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Sunday 29 April 2012

Stuff caught in the colander

Saying I know nothing about pop is not strictly true. Pop gets through - like the cockroach. Here are some titles that did (and why).

All Of Me. Took on new dimension in ballroom dancing sequence by Steve Martin and Lily Tomlin during credits of eponymous movie

The House of The Rising Sun. Friend, hearing this on a pub jukebox said, “Pwoah, it’s almost like classical music.” That stuck.

Both Sides Now. Heard it sung by Bob Dylan; searching for its identity I referred to it as "Dylan’s cloud song"; months elapsed before I discovered its true name and its creator (Joni Mitchell).

Ode To Billie Joe. This stuck because of its plethora of multi-syllabic words (McCallister, Tallahachee).

Heartbreak Hotel. Loathed Elvis but couldn’t escape a parody by Stan Freberg
Kermit’s Song. Revelation to hear it sung by Frank Sinatra.

American Pie. String of non-sequiturs sung as if it meant something.

The Band Played Waltzing Matilda. Requested on BBC3’s intellectual version of Desert Island Discs called Private Passions. Presenter, Michael Berkeley, composes posh music. Excellent anti-war song.

Rio (Duran Duran). Price one pays for having teenage daughters

Let It Snow (Dean Martin). Didn’t make any impression until I heard it used comically at the end of Die Hard movie.

The Shoals Of Herring (Ewan MacColl). Folk singing striving uncomfortably to be folksy.

 Born In The USA. Unavoidable; like the passage of a lorry. Privately re-titled The Hernia Song.

 The Best Little Whorehouse in Texas. Drawn to it by it… well, its title.

 Summer Holiday. Eternally memorable as a yardstick of British pop’s wetness.

 Ferry ‘cross The Mersey. Eternally memorable for celebrating lack of geographical ambition.

 That’s enough


  1. try considering some 'pop' in a social context. Anti war. Anti social.Anti establishment.Anti F A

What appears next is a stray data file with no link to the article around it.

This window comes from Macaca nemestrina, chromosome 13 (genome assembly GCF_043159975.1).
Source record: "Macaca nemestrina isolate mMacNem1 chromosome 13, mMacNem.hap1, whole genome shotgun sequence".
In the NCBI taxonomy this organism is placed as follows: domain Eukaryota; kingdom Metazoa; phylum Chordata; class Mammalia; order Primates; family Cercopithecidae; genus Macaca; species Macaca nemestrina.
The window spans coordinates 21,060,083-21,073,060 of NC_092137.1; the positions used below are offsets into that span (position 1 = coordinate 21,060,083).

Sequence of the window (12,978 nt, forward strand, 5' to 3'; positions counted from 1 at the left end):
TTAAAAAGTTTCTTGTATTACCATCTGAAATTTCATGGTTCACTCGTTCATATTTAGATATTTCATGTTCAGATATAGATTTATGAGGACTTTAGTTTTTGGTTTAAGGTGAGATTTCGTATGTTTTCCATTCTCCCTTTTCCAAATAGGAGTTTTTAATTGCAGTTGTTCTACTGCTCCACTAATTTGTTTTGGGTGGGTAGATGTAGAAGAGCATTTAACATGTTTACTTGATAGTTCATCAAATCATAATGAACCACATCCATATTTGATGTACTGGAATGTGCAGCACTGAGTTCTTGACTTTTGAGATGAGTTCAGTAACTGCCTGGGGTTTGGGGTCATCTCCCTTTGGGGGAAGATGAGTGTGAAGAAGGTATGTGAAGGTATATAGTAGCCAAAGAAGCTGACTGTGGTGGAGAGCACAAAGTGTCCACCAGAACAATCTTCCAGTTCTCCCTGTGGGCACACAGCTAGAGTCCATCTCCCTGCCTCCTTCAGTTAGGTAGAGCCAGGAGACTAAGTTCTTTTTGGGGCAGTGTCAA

2. That's not a bad idea. If you glance back at some of my posts labelled Pop you'll see I took a rather simplistic, deconstructive approach. Since I wasn't particularly tempted into this field (but felt it was a duty to become ecumenical) I invited commenters to recommend various songs and/or singers which I listened to and then described in an analytical, frequently arid, way. After a little while I began to recognise certain trends, patterns and structures but I was only rarely touched. As if I'd been asked to comment on a photographic collection of manhole covers. One cannot manufacture enthusiasm and there were one or two recurrent matters I found hard hard to digest, especially: the non-decodability of lyrics which were clearly meant to be heard and sympathised with (eg, campaigning themes of the type you list), the poverty-stricken imagination of drummers, and the prevalence of sprechstimme.

    I think I rather irritated those who had made suggestions and who had expected me to adopt a more subjective approach. Easy to say, much harder to do. However there were one or two nuggets: Leonard Cohen, certain aspects of Madonna and the slick professionalism of Coldplay.

    There is also the matter of time. I have other projects closer to my heart and it was never my intention to achieve a synoptic view. Inevitably I tend to listen to music I enjoy and I find pop quite hard work.

  3. Puppet on a String. Another wetness marker that leaves a sticky,sickly memory. The social context was I think The Eurovision Song Contest. For once I look forward with interest to the next contest, but only because we are promised a song performed by a group of grandmothers, Buronova Babuskie from the Central Republic of Udmertia.

  4. Plutarch: I've seen a clip of the Russian grandmothers. They sounded rather monotonous and (perhaps in the interests of echt authenticity) very badly recorded.